ATLANTA -- An environmental group threatened Tuesday to sue the U.S. Fish and Wildlife Service for not moving quickly enough to protect 25 amphibian and reptile species across the Southeast that it believes are in danger of extinction.
Officials at the Minneapolis-based Center for Biological Diversity said they hoped the threat of a lawsuit would prod federal officials into taking action.
"The amphibians and reptiles named in this notice need the protections of the Endangered Species Act to survive," said Collette Adkins Giese, an attorney for the center, and D. Noah Greenwald, its endangered species program director, in a letter. "Turtles, salamanders, snakes and other species of herpetofauna are some of the most rapidly disappearing species on Earth."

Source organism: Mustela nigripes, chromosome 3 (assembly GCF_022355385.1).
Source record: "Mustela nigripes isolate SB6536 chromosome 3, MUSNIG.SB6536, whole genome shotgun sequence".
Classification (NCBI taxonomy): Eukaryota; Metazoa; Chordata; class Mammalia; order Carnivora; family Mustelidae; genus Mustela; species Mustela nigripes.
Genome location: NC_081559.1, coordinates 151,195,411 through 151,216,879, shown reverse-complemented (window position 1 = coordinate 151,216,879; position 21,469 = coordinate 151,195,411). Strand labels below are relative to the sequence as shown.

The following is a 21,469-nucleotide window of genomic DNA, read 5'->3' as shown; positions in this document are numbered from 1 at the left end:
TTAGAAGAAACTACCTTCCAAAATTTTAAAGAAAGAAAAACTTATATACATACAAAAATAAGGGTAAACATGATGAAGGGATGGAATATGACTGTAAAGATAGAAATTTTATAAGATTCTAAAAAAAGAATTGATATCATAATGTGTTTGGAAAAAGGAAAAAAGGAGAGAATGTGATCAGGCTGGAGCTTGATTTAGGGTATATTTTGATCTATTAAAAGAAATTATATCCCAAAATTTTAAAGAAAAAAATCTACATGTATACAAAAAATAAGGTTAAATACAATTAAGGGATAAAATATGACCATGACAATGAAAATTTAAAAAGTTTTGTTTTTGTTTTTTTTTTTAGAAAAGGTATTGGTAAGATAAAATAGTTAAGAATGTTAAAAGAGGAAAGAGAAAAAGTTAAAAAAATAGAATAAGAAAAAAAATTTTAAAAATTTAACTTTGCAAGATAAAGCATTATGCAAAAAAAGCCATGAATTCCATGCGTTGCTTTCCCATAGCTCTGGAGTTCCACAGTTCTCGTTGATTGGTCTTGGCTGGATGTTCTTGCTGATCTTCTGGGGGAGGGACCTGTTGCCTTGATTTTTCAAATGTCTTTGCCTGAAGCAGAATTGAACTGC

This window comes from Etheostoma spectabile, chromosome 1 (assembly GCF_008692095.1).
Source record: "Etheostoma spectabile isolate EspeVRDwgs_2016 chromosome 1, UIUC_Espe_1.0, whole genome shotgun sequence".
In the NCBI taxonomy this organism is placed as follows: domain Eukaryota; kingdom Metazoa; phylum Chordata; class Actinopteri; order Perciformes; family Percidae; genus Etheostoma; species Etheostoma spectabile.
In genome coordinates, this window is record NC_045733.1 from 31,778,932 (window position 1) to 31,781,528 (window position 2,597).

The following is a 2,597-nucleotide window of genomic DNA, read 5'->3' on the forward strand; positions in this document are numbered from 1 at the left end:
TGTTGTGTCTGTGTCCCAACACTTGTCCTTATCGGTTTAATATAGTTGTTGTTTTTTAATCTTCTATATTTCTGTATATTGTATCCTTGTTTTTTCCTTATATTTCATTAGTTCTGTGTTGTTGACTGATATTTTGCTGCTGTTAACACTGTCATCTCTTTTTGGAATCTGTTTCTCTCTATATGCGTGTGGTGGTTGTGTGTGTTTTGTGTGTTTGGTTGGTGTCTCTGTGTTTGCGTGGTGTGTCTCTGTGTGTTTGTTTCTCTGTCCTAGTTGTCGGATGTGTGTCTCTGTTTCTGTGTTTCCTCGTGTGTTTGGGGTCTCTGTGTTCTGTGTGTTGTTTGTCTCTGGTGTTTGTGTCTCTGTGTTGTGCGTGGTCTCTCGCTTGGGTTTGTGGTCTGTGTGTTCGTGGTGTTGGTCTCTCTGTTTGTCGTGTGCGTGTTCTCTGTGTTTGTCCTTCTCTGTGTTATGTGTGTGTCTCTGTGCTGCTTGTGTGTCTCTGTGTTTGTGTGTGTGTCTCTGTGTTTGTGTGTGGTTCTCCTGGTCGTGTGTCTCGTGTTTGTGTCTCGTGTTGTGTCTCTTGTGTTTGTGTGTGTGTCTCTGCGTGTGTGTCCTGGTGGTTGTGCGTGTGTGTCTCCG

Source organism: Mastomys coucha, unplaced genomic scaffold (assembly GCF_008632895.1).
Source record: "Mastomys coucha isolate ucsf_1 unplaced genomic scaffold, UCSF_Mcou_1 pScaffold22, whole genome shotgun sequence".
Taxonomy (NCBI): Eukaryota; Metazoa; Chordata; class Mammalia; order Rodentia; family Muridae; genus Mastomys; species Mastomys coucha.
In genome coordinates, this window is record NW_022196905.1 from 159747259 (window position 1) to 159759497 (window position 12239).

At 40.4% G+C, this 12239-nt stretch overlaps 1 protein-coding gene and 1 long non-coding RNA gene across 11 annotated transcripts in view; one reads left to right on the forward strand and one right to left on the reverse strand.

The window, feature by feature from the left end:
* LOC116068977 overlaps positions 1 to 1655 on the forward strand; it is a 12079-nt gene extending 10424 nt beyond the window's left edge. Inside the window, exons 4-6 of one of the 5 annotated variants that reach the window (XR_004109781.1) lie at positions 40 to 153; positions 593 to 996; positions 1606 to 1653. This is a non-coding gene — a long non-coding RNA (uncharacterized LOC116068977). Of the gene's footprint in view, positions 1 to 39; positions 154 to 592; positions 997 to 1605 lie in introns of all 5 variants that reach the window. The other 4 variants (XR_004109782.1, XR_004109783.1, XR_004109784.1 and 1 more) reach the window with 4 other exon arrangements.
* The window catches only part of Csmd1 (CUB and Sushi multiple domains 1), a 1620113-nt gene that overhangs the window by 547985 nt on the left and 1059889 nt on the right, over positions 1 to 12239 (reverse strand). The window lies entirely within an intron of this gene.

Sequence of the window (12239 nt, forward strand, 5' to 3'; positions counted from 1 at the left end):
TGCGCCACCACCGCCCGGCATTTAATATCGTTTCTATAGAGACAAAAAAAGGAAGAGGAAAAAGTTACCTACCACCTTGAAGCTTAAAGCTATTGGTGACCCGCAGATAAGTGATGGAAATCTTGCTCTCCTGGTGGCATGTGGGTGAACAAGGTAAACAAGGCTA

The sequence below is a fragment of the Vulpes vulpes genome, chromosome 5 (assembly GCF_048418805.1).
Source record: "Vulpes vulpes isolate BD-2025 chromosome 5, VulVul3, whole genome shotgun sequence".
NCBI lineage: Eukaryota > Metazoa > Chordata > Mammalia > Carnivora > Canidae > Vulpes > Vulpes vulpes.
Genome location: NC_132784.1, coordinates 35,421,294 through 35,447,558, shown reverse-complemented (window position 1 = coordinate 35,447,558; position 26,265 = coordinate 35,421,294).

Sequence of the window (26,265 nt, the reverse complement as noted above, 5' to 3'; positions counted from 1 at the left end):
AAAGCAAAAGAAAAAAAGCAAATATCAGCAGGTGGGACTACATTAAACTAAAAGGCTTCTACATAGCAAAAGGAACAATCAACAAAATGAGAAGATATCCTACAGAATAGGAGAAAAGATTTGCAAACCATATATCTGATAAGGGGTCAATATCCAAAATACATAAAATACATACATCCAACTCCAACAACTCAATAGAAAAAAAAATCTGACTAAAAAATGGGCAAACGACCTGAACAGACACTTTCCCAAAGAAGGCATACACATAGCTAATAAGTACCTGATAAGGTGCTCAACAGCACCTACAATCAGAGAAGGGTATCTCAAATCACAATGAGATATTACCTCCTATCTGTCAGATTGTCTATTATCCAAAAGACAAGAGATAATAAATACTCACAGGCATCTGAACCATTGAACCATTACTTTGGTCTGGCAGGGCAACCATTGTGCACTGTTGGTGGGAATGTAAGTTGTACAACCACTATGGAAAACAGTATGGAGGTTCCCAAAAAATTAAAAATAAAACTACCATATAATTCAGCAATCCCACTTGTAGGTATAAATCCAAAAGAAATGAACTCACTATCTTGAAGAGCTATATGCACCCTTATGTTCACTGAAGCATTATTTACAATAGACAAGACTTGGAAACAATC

In 2010, the center and other supporters filed a petition seeking enhanced protection for more than 400 aquatic species in the southeast under the Endangered Species Act. During a 90-day review, federal officials found there was information to believe that more protection may be warranted for 374 of those species, including the 25 amphibians and reptiles that were the focus of Tuesday's letter.
It accused the government of failing to make a follow-up finding for those species that was due on April 20, 2011. The species listed in the complaint live in wetlands across the Southeast. The Barbour's map turtle, for example, can be found in the Apalachicola River system that flows through Georgia, Alabama and Florida. The center contends it is threatened by collection, dredging, pollution and disease.
Another example is the seepage salamander, which lives in Alabama, Georgia, North Carolina, South Carolina and Tennessee. The center said the seepage salamander population has been halved by logging and other activities that destroy its habitat.
Fish and Wildlife Service spokesman Tom MacKenzie said he could not immediately comment on the lawsuit threat.